Stamp duty land tax

Stamp duty land tax

What is it?

Stamp duty land tax (SDLT) is a tax on the purchase of property payable by buyers. It was introduced in 2003 but replaced stamp duty, which was first introduced in England in 1694.

A single 1 per cent rate of stamp duty above a threshold existed from 1984 to 1997, when two new thresholds and rates (1.5 and 2 per cent) were added. The rate was paid on the whole transaction amount. Higher rates were raised to 3 and 4 per cent by 2000. In 2011, two further thresholds and rates were added for residential properties (5 per cent above £1 million and 7 per cent above £2 million). In 2014, the system on residential property was switched from a ‘slab’ (rate payable on the whole amount) to a ‘marginal’ one (where the higher rates are only payable on the amount over the threshold). SDLT on commercial (or mixed) properties switched to a marginal system in 2016. The new rates are listed in the table below. Additionally, rates are 3 percentage points higher if the buyer owns another property.

First time buyers are exempt from SDLT on the first £425,000.[1] This exemption does not apply on property over £625,000.


Rate payable above threshold





Residential thresholds (£):





Commercial (or mixed) thresholds (£):





What’s the problem with it?

The ‘incidence’ (who is economically worse off, as distinct from who is required to pay the money) of SDLT depends on whether we are thinking about who ‘pays’ the tax after it has already been put in place, or who ‘pays’ when it is introduced (or withdrawn, or the rates are altered).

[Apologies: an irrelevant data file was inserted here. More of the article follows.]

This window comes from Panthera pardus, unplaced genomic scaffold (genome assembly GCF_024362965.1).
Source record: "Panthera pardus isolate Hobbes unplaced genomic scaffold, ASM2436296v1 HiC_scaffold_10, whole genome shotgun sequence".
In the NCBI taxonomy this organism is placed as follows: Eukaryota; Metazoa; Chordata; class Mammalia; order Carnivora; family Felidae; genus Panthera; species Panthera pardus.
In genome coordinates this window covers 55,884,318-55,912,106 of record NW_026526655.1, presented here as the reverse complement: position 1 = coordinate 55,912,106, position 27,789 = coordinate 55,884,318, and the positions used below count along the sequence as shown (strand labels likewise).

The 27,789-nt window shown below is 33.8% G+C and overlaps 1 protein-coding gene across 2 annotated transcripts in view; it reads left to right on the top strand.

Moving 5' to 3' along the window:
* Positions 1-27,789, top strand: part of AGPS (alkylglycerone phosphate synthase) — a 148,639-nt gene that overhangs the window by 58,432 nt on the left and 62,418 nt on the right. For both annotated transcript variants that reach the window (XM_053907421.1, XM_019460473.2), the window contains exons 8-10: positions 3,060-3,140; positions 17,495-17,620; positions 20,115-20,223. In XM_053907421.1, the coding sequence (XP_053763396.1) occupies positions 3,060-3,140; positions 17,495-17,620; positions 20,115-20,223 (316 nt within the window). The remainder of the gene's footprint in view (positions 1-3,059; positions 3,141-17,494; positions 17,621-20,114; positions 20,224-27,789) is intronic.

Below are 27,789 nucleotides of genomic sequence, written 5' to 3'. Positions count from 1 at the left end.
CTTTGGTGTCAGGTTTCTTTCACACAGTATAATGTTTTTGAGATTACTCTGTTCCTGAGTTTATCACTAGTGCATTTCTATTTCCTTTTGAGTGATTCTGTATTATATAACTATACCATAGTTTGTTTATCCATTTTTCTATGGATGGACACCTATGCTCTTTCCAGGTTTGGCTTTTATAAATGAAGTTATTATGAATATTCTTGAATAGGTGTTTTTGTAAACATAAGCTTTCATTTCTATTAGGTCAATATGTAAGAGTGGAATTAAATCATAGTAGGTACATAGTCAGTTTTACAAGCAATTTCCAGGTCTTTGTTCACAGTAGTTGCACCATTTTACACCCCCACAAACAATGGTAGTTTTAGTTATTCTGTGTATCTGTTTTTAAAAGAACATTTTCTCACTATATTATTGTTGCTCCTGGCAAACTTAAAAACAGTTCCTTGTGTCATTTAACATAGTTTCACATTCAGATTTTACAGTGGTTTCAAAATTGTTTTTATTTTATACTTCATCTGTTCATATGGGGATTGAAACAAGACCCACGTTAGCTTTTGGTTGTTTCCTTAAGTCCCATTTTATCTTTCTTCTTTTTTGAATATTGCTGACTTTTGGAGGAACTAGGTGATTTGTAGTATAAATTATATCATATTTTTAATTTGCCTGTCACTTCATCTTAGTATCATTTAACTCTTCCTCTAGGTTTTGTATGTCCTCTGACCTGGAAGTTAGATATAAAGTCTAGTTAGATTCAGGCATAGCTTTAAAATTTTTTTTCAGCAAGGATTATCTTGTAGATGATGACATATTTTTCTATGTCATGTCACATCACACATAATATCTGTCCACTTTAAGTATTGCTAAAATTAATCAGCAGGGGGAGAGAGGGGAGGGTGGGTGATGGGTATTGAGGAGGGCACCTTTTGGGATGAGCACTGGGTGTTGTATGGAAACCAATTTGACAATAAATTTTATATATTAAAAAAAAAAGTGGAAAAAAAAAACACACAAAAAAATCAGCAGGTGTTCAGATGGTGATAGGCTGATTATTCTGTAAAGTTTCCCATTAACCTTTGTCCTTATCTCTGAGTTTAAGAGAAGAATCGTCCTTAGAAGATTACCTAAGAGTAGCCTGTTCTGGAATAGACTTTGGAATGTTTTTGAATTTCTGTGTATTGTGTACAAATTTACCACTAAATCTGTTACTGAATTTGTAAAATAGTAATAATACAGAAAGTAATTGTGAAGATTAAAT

Because buyers factor in their SDLT bill when deciding how much to pay for a property, the buyer ‘pays’ when considering transactions on their own. Buyers start off with cash worth the value of the property and the value of the SDLT and then end up with just the value of the property. A seller, by contrast, swaps a property for cash of the same value. But when SDLT is introduced or raised, property owners immediately ‘pay’. Instead of increasing their overall budget, buyers allocate some of their overall budget for SDLT, leaving less left over for the purchase. This means that prices fall to account for the reduced demand from buyers, reducing the value of property. So the cost falls on both buyers and sellers and adds up to much more than the tax receipts HMRC receives.

The big problem with SDLT is that its incidence on buyers means that it reduces people’s willingness to buy property, which in turn means that people fail to move homes when it suits their requirements, such as for a new job or to reduce their housing costs when adult children have left home after education. This gets in the way of the housing market reallocating homes when circumstances change. Growing companies find it harder to recruit the right employees, older home-owners stay in family homes which could be better suited to younger, growing families, and workers who do take new jobs sometimes accept longer, less pleasant commutes because SDLT means it’s just not worth moving.[3]


What should be done?

  1. Abolish SDLT entirely when possible.
  2. In the meantime, make permanent and extend the temporary £425,000 first time buyer threshold to all, halve the 5 per cent rate, abolish the 10 and 12 per cent rates and scrap the 3 per cent additional homes surcharge.


Click here for a printable PDF.


[1] The first time buyer threshold are scheduled to revert back to £300,000 and the limit to £500,000 in 2025.

[2] The 2 per cent band on residential property was abolished in September 2022 but is now scheduled to be reinstated in 2025.

[3] Hilber, C., Written evidence to the treasury select committee, 2 May 2016,, (accessed 9 November 2022).

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